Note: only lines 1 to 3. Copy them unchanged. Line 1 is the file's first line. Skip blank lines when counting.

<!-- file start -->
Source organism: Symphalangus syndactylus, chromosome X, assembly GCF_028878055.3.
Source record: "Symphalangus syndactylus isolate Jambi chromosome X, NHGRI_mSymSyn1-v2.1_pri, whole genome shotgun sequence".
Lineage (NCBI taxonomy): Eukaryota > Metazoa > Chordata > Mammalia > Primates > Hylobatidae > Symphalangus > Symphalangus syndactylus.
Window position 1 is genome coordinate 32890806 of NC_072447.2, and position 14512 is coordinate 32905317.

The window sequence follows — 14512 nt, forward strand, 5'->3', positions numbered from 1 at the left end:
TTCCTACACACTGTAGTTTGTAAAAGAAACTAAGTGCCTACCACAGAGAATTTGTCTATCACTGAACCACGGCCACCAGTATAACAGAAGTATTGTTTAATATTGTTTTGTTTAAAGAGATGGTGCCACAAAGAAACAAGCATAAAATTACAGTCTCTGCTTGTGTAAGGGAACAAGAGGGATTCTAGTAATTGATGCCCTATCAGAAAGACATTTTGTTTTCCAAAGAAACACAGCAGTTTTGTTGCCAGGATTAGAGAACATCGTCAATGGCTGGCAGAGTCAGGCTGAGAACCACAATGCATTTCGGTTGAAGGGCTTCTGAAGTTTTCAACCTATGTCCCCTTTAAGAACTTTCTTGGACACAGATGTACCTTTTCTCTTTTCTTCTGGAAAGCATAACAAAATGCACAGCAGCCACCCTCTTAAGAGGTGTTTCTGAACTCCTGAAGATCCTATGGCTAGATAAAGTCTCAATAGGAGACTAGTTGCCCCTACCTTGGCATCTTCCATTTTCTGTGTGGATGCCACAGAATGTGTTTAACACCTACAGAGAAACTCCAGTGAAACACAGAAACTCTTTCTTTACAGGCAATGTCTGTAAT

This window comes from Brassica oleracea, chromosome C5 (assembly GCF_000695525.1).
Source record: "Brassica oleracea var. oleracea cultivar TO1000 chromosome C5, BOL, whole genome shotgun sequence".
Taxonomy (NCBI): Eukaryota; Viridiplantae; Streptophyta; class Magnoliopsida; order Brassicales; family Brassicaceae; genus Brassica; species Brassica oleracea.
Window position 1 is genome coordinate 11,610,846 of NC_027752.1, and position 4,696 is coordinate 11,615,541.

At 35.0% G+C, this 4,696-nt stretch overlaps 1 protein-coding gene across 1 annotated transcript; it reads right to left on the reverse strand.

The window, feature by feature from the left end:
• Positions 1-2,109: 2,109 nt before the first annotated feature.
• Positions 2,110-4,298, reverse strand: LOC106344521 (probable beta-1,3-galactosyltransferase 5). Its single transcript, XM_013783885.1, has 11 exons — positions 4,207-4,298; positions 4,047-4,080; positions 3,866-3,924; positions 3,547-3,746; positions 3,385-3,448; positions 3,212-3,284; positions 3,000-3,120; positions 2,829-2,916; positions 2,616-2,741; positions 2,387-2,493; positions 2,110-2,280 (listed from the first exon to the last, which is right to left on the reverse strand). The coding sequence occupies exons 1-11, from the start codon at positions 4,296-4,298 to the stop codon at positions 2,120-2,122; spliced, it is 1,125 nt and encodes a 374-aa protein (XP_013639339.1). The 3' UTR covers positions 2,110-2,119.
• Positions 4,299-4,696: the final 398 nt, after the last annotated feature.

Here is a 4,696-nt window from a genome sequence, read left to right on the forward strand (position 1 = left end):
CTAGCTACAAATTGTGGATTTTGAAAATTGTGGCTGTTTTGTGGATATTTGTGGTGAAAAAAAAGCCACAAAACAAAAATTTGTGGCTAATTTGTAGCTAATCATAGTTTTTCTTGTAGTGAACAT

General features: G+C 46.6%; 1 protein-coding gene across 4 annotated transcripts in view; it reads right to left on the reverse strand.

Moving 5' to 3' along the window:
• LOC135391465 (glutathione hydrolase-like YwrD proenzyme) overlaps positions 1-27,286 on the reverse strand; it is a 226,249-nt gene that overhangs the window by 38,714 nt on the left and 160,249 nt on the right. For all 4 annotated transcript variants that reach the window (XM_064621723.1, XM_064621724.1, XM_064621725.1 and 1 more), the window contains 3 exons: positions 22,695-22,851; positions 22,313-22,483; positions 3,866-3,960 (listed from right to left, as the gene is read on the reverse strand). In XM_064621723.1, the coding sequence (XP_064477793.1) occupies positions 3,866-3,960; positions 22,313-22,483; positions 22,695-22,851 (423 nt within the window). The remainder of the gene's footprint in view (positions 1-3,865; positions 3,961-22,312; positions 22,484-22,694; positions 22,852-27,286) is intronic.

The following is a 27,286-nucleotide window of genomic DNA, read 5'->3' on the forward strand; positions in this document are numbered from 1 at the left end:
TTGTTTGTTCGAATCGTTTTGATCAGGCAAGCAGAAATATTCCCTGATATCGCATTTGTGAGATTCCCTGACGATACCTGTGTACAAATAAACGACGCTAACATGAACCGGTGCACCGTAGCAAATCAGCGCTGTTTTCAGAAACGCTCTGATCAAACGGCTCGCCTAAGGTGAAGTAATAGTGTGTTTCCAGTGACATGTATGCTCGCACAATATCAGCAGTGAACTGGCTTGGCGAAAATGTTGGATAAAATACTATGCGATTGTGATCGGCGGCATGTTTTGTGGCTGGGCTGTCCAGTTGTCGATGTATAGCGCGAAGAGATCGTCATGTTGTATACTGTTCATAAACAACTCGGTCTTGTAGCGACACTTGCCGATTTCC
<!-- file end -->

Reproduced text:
Source organism: Symphalangus syndactylus, chromosome X, assembly GCF_028878055.3.
Source record: "Symphalangus syndactylus isolate Jambi chromosome X, NHGRI_mSymSyn1-v2.1_pri, whole genome shotgun sequence".
Lineage (NCBI taxonomy): Eukaryota > Metazoa > Chordata > Mammalia > Primates > Hylobatidae > Symphalangus > Symphalangus syndactylus.